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Studio: international art — 11.1897

Seite: 182
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http://digi.ub.uni-heidelberg.de/diglit/studio1897b/0206
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facsimile
VV/r Munich Exhibition

TANGIER FROM A PAINTING IN OILS BY NORMAN GARSTIN

Then sand dunes lift themselves in warm white
billows as if they could not quite make up their
minds whether they belonged to sea or land.
These hills of sand take upon themselves a vege-
tation that, to the painter, is very alluring ; there
are the grey-greens of the aloe's sheaf of spears,
sentinels upon the outposts of the green world;
the tufted grasses also grow in an Arab Bedouin
sort of way, not permanently as by the waterbrooks
hard by, but sparsely and in encampments, as it
were with their loins girded, well knowing that the
sands may rise up and smother them. There are
here and there geraniums, gaudy and tall, that
have escaped from some garden and are trying a
wild life. There is a Spanish broom that in the
spring would make a homelier land lovely with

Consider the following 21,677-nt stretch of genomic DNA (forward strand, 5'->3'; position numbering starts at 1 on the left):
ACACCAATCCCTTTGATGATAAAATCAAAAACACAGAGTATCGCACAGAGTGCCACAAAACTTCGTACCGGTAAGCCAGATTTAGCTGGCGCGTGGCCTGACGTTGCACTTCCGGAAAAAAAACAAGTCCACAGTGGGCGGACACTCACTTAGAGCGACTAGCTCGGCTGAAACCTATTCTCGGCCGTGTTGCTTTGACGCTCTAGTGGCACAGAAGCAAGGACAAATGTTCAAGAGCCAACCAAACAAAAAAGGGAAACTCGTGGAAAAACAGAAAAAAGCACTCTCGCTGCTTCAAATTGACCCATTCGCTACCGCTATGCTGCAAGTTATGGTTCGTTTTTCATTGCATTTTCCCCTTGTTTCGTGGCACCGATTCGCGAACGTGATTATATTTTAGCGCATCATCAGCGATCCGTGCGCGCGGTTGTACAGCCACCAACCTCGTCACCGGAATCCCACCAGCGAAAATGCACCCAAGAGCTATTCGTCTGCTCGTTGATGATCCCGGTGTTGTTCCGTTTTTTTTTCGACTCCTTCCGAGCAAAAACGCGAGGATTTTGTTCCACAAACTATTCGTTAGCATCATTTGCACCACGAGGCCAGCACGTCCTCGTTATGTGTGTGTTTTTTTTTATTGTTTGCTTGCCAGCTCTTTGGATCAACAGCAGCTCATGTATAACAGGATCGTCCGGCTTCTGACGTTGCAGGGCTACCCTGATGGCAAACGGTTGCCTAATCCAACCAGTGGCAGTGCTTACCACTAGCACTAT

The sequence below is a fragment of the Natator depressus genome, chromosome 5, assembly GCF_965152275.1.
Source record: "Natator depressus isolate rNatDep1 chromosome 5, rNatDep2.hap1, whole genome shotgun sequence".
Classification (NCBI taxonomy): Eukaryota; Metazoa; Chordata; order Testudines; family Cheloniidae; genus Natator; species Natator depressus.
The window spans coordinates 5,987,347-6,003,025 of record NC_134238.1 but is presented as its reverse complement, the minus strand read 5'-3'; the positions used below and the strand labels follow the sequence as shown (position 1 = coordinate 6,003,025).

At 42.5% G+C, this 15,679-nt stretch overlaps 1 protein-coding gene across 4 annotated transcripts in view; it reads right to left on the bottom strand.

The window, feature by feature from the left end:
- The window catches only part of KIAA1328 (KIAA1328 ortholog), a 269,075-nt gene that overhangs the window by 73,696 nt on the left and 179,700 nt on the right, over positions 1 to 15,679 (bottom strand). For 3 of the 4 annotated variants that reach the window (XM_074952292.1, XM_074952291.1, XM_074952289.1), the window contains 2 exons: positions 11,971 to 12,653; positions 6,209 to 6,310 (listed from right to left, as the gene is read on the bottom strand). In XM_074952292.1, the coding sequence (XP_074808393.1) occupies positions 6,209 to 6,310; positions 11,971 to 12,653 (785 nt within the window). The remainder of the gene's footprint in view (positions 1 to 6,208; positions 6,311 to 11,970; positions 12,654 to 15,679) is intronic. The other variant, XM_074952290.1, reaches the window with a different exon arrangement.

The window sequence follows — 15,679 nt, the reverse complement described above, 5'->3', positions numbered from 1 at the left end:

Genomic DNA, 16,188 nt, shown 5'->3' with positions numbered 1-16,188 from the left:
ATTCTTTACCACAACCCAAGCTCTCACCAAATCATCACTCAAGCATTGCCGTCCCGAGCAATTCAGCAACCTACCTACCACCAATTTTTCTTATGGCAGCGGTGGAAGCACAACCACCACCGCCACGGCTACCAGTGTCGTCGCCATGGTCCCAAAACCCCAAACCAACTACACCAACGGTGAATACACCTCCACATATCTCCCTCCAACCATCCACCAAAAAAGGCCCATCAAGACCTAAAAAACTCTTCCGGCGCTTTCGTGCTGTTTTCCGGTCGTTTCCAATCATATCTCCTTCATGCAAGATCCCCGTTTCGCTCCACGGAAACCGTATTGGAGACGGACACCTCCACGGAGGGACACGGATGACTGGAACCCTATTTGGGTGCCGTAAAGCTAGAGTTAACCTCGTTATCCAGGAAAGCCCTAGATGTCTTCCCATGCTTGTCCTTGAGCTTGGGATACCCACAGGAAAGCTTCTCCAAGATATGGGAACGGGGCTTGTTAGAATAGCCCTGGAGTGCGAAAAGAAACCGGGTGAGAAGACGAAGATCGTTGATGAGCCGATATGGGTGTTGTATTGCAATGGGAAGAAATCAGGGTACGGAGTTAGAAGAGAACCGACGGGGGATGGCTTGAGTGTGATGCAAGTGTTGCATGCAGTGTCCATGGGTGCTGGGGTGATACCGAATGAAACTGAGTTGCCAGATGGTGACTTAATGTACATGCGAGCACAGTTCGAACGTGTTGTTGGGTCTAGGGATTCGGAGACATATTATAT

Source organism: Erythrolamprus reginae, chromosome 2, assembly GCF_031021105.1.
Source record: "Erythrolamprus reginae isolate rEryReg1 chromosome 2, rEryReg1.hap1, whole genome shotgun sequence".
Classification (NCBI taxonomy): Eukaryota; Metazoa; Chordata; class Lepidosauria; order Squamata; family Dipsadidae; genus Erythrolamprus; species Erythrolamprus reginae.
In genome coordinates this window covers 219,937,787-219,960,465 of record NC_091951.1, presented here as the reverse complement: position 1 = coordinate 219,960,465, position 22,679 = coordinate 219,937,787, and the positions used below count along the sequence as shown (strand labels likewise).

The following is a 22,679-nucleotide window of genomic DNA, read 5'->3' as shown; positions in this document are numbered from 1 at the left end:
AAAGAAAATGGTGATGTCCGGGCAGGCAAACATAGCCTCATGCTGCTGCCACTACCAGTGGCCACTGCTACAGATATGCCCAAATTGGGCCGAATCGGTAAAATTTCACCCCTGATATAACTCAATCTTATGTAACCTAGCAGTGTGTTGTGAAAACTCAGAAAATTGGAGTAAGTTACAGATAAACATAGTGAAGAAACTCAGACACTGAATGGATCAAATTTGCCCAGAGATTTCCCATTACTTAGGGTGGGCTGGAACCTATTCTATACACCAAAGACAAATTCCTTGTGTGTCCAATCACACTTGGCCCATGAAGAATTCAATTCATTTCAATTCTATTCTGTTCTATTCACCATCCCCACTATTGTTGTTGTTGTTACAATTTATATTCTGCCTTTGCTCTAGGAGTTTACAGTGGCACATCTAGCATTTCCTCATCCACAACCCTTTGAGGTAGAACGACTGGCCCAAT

white blossom, and in the midst of these sandy
wastes there is, wherever wells of water have been
dug, the dark, glossy green of an orange garden
making a pleasant accent amidst the quakerish garb
of seashore vegetation.

Looking southward in midday the whole land-
scape swims in a vibratory haze from out of which
rise afar off purple mountain spurs of the great
Atlas range. But I must stop and, lest you
should think that I have piled up the advantages
of Tangier too high, I must admit that like the
flies in the ointment of the apothecary—well
there are things which make the artist's life less
182

sweet than might be fancied from the above—-
amongst other matters there is a text in the Koran
which thwarts him much in the obtaining of
models, but all the same, it is a lovely land, and
a paintable.

Norman Garstin.

THE MUNICH INTER-
NATIONAL ART EXHIBI-
TION. BY DR. G. KEYSSNER.
Among the various centres of artistic
life in Germany, Munich still holds the place of
honour, thanks to a combination of numerous and
diverse circumstances. Of these one of the most
important is the fact that the Munich artists have
made it a practice to remain on familiar terms with
the art work of foreign countries, not disdaining to
learn something therefrom, or to follow in its wake.
Artists of weakly imagination might well have
lapsed into mere imitation; but those of stouter
stuff have by this means broadened their view of
things, and gained in knowledge. Since the exhi-
bition of 1869, which made our German artists
acquainted with Courbet's imposing genius, and
had so strong an effect on artists of such force and
variety as Thoma, Leibl, and Triibner, the connec-
tion between Munich and foreign art has never
been severed entirely; and from the Exhibition of
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